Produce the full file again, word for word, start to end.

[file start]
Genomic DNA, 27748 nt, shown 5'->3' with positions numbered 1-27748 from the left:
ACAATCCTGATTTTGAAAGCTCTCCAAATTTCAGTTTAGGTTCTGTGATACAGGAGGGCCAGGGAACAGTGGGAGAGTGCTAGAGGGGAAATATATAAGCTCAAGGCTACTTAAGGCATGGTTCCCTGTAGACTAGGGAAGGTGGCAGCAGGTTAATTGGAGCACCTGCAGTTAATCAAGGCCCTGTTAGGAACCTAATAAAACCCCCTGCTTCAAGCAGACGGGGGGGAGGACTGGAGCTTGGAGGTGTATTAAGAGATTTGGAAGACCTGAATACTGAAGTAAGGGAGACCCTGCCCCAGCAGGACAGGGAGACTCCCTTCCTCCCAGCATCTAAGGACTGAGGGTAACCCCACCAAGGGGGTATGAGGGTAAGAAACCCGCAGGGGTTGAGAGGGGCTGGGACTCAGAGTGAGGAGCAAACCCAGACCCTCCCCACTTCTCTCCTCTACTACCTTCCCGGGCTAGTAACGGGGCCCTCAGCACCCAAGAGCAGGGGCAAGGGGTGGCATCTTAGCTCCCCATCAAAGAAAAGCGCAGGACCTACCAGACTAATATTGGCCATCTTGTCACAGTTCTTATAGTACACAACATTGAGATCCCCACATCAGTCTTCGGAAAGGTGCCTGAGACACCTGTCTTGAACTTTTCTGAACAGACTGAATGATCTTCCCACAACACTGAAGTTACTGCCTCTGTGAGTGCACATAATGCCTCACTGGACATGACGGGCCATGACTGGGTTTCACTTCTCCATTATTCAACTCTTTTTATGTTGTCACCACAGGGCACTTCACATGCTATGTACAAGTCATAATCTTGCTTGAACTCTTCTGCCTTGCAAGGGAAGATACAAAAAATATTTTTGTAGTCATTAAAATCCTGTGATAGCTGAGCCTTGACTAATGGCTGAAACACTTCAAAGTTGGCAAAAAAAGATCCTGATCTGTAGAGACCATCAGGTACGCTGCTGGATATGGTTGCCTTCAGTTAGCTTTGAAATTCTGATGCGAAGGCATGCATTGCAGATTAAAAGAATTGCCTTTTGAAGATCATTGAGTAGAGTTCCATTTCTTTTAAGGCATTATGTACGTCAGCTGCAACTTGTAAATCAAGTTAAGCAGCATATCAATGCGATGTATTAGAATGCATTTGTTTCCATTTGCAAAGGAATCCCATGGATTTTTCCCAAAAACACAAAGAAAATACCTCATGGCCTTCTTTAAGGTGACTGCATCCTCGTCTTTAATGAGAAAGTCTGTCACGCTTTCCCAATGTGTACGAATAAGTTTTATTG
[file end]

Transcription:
Genomic DNA, 27748 nt, shown 5'->3' with positions numbered 1-27748 from the left:
ACAATCCTGATTTTGAAAGCTCTCCAAATTTCAGTTTAGGTTCTGTGATACAGGAGGGCCAGGGAACAGTGGGAGAGTGCTAGAGGGGAAATATATAAGCTCAAGGCTACTTAAGGCATGGTTCCCTGTAGACTAGGGAAGGTGGCAGCAGGTTAATTGGAGCACCTGCAGTTAATCAAGGCCCTGTTAGGAACCTAATAAAACCCCCTGCTTCAAGCAGACGGGGGGGAGGACTGGAGCTTGGAGGTGTATTAAGAGATTTGGAAGACCTGAATACTGAAGTAAGGGAGACCCTGCCCCAGCAGGACAGGGAGACTCCCTTCCTCCCAGCATCTAAGGACTGAGGGTAACCCCACCAAGGGGGTATGAGGGTAAGAAACCCGCAGGGGTTGAGAGGGGCTGGGACTCAGAGTGAGGAGCAAACCCAGACCCTCCCCACTTCTCTCCTCTACTACCTTCCCGGGCTAGTAACGGGGCCCTCAGCACCCAAGAGCAGGGGCAAGGGGTGGCATCTTAGCTCCCCATCAAAGAAAAGCGCAGGACCTACCAGACTAATATTGGCCATCTTGTCACAGTTCTTATAGTACACAACATTGAGATCCCCACATCAGTCTTCGGAAAGGTGCCTGAGACACCTGTCTTGAACTTTTCTGAACAGACTGAATGATCTTCCCACAACACTGAAGTTACTGCCTCTGTGAGTGCACATAATGCCTCACTGGACATGACGGGCCATGACTGGGTTTCACTTCTCCATTATTCAACTCTTTTTATGTTGTCACCACAGGGCACTTCACATGCTATGTACAAGTCATAATCTTGCTTGAACTCTTCTGCCTTGCAAGGGAAGATACAAAAAATATTTTTGTAGTCATTAAAATCCTGTGATAGCTGAGCCTTGACTAATGGCTGAAACACTTCAAAGTTGGCAAAAAAAGATCCTGATCTGTAGAGACCATCAGGTACGCTGCTGGATATGGTTGCCTTCAGTTAGCTTTGAAATTCTGATGCGAAGGCATGCATTGCAGATTAAAAGAATTGCCTTTTGAAGATCATTGAGTAGAGTTCCATTTCTTTTAAGGCATTATGTACGTCAGCTGCAACTTGTAAATCAAGTTAAGCAGCATATCAATGCGATGTATTAGAATGCATTTGTTTCCATTTGCAAAGGAATCCCATGGATTTTTCCCAAAAACACAAAGAAAATACCTCATGGCCTTCTTTAAGGTGACTGCATCCTCGTCTTTAATGAGAAAGTCTGTCACGCTTTCCCAATGTGTACGAATAAGTTTTATTG